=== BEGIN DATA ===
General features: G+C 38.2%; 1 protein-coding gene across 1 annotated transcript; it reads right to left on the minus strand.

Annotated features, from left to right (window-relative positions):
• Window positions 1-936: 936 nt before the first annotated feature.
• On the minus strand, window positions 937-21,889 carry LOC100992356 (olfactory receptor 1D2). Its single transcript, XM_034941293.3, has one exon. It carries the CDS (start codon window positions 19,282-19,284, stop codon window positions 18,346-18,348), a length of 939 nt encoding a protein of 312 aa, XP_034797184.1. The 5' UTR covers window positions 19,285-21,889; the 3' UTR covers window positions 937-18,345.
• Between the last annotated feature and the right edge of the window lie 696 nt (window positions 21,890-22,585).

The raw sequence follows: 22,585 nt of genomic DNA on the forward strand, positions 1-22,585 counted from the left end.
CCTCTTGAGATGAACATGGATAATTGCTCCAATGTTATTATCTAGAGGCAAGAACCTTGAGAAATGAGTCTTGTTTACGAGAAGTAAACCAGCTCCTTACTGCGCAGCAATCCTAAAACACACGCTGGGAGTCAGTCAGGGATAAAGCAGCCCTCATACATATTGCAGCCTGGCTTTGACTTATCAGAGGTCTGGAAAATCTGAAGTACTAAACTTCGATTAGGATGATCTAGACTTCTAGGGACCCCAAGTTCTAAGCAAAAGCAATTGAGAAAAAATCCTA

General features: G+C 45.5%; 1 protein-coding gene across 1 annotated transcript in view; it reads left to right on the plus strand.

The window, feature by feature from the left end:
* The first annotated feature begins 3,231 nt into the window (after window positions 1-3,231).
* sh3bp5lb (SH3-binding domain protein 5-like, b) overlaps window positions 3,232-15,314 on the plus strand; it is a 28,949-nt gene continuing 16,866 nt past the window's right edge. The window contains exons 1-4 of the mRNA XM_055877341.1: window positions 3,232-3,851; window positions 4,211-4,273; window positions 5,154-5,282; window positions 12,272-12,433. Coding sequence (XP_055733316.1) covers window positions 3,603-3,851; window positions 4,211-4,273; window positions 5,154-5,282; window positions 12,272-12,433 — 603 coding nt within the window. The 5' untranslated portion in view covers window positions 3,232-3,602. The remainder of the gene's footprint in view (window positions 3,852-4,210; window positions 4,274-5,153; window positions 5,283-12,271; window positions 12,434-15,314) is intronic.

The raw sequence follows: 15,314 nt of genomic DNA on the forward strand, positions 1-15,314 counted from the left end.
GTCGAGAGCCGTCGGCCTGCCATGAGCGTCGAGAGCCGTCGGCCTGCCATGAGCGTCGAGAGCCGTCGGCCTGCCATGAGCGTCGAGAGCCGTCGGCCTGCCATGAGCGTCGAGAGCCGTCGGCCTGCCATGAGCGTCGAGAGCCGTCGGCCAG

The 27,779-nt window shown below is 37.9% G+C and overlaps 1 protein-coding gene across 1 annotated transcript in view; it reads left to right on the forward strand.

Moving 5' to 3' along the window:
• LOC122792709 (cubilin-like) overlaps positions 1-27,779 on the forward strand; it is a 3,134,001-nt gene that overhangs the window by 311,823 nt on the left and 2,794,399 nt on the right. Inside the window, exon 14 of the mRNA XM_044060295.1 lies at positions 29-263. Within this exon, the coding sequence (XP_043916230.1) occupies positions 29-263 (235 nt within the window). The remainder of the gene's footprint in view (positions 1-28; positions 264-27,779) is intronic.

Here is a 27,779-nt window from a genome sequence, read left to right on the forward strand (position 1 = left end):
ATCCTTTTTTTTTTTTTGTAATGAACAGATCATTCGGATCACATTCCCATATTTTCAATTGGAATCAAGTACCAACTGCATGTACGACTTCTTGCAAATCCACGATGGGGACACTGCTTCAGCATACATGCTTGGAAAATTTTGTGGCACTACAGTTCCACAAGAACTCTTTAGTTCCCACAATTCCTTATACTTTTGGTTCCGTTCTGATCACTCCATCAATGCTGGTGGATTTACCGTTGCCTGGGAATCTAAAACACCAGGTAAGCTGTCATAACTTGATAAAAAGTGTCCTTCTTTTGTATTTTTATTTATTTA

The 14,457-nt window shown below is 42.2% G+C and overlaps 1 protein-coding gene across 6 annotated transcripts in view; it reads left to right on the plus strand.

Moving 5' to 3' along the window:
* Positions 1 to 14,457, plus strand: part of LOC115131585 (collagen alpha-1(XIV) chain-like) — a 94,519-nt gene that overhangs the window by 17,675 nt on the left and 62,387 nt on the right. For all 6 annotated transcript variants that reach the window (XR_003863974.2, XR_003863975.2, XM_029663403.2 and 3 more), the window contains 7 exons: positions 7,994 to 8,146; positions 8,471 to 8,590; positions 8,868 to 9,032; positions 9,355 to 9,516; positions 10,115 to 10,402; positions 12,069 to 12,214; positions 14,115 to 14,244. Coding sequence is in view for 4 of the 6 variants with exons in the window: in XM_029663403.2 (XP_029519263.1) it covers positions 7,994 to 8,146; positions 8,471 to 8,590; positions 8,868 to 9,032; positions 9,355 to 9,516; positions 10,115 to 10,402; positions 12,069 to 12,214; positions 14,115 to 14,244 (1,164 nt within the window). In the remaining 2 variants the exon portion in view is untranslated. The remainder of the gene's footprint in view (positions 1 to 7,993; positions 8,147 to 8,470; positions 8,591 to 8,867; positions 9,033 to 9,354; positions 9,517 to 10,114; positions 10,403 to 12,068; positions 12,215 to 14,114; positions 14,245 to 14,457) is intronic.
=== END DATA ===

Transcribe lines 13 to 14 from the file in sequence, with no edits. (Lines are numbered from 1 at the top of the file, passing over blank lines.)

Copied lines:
GTCGAGAGCCGTCGGCCTGCCATGAGCGTCGAGAGCCGTCGGCCTGCCATGAGCGTCGAGAGCCGTCGGCCTGCCATGAGCGTCGAGAGCCGTCGGCCTGCCATGAGCGTCGAGAGCCGTCGGCCTGCCATGAGCGTCGAGAGCCGTCGGCCAG

The 27,779-nt window shown below is 37.9% G+C and overlaps 1 protein-coding gene across 1 annotated transcript in view; it reads left to right on the forward strand.